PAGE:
Insights from Entrepreneurial Link: Singapore x Philippines at BLOCK71
The Entrepreneurial Link series by NUS Enterprise serves as a bilateral platform for knowledge exchange and networking between start-ups, investors, corporate partners in Singapore and key overseas entrepreneurial hubs. It also aims to deepen the links between the Singapore entrepreneurial ecosystem and the respective overseas hubs.
In this installment of the Entrepreneurial Link, BLOCK71 Singapore together with Penbrothers ventured into the Philippines, one of Asia’s most promising start-up ecosystems, with an interesting panel discussion. The panel consisted of Gui Faria from Upteam, Melissa Kang from Meloy Fund, Amit Saberwal from RedDoorz, Hwee Yong from Enterprise Singapore, and Josef Werker from Penbrothers who moderated the discussion.
4 Key Insights from the Panelists
Have you been playing around with the possibility of expanding your business into the Philippines? With the country’s vast human resource and huge potential for start-up growth, a strong, structured environment might be the key to winning in the Philippines. Here are 4 key insights that surfaced during the session that might prove to be useful to you in your decision-making process.
1. The Philippines has a large number of human resources to tap on.
The Philippines has a growing younger population where about 20 million are between the age of 20 and 30 with more fresh graduates entering the workforce. What this means for the Philippines is that there is an abundance of human resources to tap on compared to its neighbours in the region such as Singapore. Thus, companies looking to expand into the Philippines should look into utilising this human resource.
2. There is a huge potential for disruption in the Philippines.
Due to current gaps in the Philippines’ development, there is a huge potential for disruption. These gaps offer several pain points for aspiring start-ups to find solutions to. To do so, entrepreneurs must identify pockets of opportunities within the Philippines. These opportunities include infrastructure and consumerism to name a few. One of the problems the Philippines faces regarding infrastructure is the constant traffic jams during peak hours due to the infrastructure not growing with the demand. As for consumerism, a growing middle class, rising GDP, and a younger population would lead to a rise in demand for consumer goods in the Philippines. These pain points should provide entrepreneurs with sufficient entry points into the Philippines.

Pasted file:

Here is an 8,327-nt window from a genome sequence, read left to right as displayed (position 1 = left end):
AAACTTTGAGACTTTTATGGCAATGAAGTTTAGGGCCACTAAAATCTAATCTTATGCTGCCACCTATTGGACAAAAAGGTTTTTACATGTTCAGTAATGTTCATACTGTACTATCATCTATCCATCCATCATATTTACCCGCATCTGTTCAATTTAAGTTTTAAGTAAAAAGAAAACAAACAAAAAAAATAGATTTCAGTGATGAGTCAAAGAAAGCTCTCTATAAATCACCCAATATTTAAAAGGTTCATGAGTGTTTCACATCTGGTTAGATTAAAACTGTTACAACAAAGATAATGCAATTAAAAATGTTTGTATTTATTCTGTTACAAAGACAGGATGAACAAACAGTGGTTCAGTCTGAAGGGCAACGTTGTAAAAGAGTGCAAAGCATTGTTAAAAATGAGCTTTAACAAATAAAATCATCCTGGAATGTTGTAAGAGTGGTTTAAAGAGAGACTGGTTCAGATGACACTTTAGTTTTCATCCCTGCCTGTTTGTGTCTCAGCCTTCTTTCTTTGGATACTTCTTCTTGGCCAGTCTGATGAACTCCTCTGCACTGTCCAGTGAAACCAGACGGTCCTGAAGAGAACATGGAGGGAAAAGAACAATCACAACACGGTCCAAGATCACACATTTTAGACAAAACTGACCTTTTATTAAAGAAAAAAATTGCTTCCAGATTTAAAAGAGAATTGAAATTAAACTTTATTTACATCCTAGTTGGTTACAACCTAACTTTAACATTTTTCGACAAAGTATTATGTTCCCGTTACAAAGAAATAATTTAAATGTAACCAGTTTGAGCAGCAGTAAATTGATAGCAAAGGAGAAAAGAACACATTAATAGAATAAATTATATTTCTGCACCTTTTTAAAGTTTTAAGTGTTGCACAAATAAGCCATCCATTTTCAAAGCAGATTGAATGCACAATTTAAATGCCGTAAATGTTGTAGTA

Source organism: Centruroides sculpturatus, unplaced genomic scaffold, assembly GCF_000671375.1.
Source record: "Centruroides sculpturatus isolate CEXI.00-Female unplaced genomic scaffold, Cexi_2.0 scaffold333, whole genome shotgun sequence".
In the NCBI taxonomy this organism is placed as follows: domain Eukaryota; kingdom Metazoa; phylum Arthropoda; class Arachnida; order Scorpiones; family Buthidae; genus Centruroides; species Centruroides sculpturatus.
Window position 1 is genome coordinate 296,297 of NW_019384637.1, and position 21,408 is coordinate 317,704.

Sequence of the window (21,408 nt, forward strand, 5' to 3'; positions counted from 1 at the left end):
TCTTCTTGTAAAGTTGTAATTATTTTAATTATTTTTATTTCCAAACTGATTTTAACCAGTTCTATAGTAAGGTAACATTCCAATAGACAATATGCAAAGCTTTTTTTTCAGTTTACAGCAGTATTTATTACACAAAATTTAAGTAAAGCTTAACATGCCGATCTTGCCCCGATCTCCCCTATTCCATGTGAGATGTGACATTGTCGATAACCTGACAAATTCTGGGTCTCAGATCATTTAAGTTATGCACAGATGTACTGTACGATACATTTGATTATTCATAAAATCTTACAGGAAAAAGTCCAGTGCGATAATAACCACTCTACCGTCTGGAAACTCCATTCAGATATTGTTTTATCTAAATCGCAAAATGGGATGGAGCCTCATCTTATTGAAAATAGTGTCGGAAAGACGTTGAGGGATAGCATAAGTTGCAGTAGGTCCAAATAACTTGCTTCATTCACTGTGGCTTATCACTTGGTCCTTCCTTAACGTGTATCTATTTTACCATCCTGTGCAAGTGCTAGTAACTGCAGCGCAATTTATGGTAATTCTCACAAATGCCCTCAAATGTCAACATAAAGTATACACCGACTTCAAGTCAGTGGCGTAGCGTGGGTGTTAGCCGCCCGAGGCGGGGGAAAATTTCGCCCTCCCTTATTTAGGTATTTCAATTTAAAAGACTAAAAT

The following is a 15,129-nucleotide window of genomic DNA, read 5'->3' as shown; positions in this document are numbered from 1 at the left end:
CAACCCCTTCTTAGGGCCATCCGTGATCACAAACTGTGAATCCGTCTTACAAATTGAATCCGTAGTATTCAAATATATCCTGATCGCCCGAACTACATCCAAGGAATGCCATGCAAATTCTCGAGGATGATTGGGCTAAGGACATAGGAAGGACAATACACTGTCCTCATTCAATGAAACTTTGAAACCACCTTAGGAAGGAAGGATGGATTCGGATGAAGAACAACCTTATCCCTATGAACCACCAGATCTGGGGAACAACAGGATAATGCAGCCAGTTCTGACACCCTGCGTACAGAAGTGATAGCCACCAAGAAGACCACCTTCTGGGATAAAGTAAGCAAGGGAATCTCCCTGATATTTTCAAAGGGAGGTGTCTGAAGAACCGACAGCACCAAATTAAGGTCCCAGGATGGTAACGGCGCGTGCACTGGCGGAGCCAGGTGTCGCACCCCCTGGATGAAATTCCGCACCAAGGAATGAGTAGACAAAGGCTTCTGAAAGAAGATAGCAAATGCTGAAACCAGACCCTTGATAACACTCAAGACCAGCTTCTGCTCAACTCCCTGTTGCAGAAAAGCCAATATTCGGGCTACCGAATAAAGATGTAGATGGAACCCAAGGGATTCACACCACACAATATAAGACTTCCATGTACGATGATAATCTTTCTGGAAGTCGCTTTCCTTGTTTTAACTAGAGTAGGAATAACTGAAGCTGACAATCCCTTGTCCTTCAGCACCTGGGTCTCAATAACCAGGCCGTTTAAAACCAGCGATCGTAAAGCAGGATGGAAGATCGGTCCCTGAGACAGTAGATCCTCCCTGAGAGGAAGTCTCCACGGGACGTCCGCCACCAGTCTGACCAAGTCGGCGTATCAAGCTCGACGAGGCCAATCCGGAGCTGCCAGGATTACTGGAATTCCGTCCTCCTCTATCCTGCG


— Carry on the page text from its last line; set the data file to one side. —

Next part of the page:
3. It is tough to sell disruptive technologies in the Philippines due to a resistance to change in large conglomerates.
With that said, there are some obstacles to disruption in the Philippines. Due to the nature of the large conglomerates in the Philippines, they are resistant to change and trying new technologies. This makes it hard for entrepreneurs to pitch to them to get funding or to adopt their proposed technologies. In spite of such difficulties, the pain points mentioned previously still need solving and should provide ample opportunities for entrepreneurs to enter the Philippines.
4. Keep your workforce motivated.
A carrot-and-stick approach can only take you so far when it comes to running a company. Due to the high demand for jobs, Filipino employees come into the company incredibly motivated. However, even the most talented and motivated employees will start to burn out without a framework. To constantly motivate your employees, it is important to give them opportunities to work at the level fitting for them to show their ability.
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